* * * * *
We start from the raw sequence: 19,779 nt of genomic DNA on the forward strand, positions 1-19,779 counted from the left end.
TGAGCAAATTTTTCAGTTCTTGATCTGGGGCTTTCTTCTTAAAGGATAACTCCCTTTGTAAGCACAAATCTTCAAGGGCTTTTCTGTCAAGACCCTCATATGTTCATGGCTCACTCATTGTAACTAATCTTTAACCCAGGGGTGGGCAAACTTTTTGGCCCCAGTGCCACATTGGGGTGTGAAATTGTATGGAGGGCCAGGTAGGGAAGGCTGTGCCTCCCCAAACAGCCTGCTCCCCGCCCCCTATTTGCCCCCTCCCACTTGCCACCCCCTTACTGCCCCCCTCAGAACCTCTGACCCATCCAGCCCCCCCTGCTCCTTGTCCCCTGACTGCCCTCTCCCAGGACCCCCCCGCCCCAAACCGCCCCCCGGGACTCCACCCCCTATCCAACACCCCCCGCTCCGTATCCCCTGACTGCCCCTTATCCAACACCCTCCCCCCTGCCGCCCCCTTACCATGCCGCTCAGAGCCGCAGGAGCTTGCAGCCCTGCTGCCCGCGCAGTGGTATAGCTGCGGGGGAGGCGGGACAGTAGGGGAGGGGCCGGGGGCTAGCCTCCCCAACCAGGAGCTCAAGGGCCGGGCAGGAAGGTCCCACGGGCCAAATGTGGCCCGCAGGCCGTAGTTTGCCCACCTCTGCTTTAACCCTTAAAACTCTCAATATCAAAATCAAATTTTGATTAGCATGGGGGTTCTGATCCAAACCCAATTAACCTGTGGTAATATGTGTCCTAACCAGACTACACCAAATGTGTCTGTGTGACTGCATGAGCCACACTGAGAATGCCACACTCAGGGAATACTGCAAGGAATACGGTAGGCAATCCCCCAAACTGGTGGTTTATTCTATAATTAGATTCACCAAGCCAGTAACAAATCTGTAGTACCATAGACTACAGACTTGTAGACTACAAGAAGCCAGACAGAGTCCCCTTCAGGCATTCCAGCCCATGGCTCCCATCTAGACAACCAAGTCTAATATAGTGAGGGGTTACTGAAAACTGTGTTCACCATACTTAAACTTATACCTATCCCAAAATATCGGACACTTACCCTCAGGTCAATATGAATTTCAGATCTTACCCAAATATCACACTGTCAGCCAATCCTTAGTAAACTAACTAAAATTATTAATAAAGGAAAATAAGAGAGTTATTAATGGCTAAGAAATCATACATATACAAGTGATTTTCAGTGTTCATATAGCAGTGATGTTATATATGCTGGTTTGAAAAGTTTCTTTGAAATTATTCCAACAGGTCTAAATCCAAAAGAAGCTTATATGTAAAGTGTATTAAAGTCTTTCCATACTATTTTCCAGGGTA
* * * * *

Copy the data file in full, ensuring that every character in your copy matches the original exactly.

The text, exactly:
We start from the raw sequence: 19,779 nt of genomic DNA on the forward strand, positions 1-19,779 counted from the left end.
TGAGCAAATTTTTCAGTTCTTGATCTGGGGCTTTCTTCTTAAAGGATAACTCCCTTTGTAAGCACAAATCTTCAAGGGCTTTTCTGTCAAGACCCTCATATGTTCATGGCTCACTCATTGTAACTAATCTTTAACCCAGGGGTGGGCAAACTTTTTGGCCCCAGTGCCACATTGGGGTGTGAAATTGTATGGAGGGCCAGGTAGGGAAGGCTGTGCCTCCCCAAACAGCCTGCTCCCCGCCCCCTATTTGCCCCCTCCCACTTGCCACCCCCTTACTGCCCCCCTCAGAACCTCTGACCCATCCAGCCCCCCCTGCTCCTTGTCCCCTGACTGCCCTCTCCCAGGACCCCCCCGCCCCAAACCGCCCCCCGGGACTCCACCCCCTATCCAACACCCCCCGCTCCGTATCCCCTGACTGCCCCTTATCCAACACCCTCCCCCCTGCCGCCCCCTTACCATGCCGCTCAGAGCCGCAGGAGCTTGCAGCCCTGCTGCCCGCGCAGTGGTATAGCTGCGGGGGAGGCGGGACAGTAGGGGAGGGGCCGGGGGCTAGCCTCCCCAACCAGGAGCTCAAGGGCCGGGCAGGAAGGTCCCACGGGCCAAATGTGGCCCGCAGGCCGTAGTTTGCCCACCTCTGCTTTAACCCTTAAAACTCTCAATATCAAAATCAAATTTTGATTAGCATGGGGGTTCTGATCCAAACCCAATTAACCTGTGGTAATATGTGTCCTAACCAGACTACACCAAATGTGTCTGTGTGACTGCATGAGCCACACTGAGAATGCCACACTCAGGGAATACTGCAAGGAATACGGTAGGCAATCCCCCAAACTGGTGGTTTATTCTATAATTAGATTCACCAAGCCAGTAACAAATCTGTAGTACCATAGACTACAGACTTGTAGACTACAAGAAGCCAGACAGAGTCCCCTTCAGGCATTCCAGCCCATGGCTCCCATCTAGACAACCAAGTCTAATATAGTGAGGGGTTACTGAAAACTGTGTTCACCATACTTAAACTTATACCTATCCCAAAATATCGGACACTTACCCTCAGGTCAATATGAATTTCAGATCTTACCCAAATATCACACTGTCAGCCAATCCTTAGTAAACTAACTAAAATTATTAATAAAGGAAAATAAGAGAGTTATTAATGGCTAAGAAATCATACATATACAAGTGATTTTCAGTGTTCATATAGCAGTGATGTTATATATGCTGGTTTGAAAAGTTTCTTTGAAATTATTCCAACAGGTCTAAATCCAAAAGAAGCTTATATGTAAAGTGTATTAAAGTCTTTCCATACTATTTTCCAGGGTA